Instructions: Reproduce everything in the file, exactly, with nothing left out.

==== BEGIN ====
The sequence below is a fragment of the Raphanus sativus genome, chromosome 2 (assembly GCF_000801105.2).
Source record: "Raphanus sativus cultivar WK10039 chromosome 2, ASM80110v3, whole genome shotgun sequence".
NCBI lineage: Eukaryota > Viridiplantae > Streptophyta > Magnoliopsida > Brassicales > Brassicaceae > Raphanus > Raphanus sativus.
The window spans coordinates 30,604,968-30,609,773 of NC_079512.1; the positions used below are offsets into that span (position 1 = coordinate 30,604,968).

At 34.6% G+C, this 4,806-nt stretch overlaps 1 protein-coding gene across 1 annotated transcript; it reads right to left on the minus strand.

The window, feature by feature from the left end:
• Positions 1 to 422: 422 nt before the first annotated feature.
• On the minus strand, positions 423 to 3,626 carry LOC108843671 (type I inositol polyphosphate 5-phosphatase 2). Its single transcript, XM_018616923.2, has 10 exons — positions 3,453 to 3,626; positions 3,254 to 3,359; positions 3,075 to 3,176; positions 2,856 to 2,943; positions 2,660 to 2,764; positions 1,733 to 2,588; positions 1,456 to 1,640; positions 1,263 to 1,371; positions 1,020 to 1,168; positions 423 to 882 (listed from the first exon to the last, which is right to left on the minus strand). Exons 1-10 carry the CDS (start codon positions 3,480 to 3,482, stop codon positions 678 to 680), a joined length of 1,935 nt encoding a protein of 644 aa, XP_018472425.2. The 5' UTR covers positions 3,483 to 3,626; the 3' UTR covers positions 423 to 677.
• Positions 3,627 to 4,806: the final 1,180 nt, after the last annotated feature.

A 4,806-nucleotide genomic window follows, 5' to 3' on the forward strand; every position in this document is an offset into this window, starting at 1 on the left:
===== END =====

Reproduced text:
The sequence below is a fragment of the Raphanus sativus genome, chromosome 2 (assembly GCF_000801105.2).
Source record: "Raphanus sativus cultivar WK10039 chromosome 2, ASM80110v3, whole genome shotgun sequence".
NCBI lineage: Eukaryota > Viridiplantae > Streptophyta > Magnoliopsida > Brassicales > Brassicaceae > Raphanus > Raphanus sativus.
The window spans coordinates 30,604,968-30,609,773 of NC_079512.1; the positions used below are offsets into that span (position 1 = coordinate 30,604,968).

At 34.6% G+C, this 4,806-nt stretch overlaps 1 protein-coding gene across 1 annotated transcript; it reads right to left on the minus strand.

The window, feature by feature from the left end:
• Positions 1 to 422: 422 nt before the first annotated feature.
• On the minus strand, positions 423 to 3,626 carry LOC108843671 (type I inositol polyphosphate 5-phosphatase 2). Its single transcript, XM_018616923.2, has 10 exons — positions 3,453 to 3,626; positions 3,254 to 3,359; positions 3,075 to 3,176; positions 2,856 to 2,943; positions 2,660 to 2,764; positions 1,733 to 2,588; positions 1,456 to 1,640; positions 1,263 to 1,371; positions 1,020 to 1,168; positions 423 to 882 (listed from the first exon to the last, which is right to left on the minus strand). Exons 1-10 carry the CDS (start codon positions 3,480 to 3,482, stop codon positions 678 to 680), a joined length of 1,935 nt encoding a protein of 644 aa, XP_018472425.2. The 5' UTR covers positions 3,483 to 3,626; the 3' UTR covers positions 423 to 677.
• Positions 3,627 to 4,806: the final 1,180 nt, after the last annotated feature.

A 4,806-nucleotide genomic window follows, 5' to 3' on the forward strand; every position in this document is an offset into this window, starting at 1 on the left: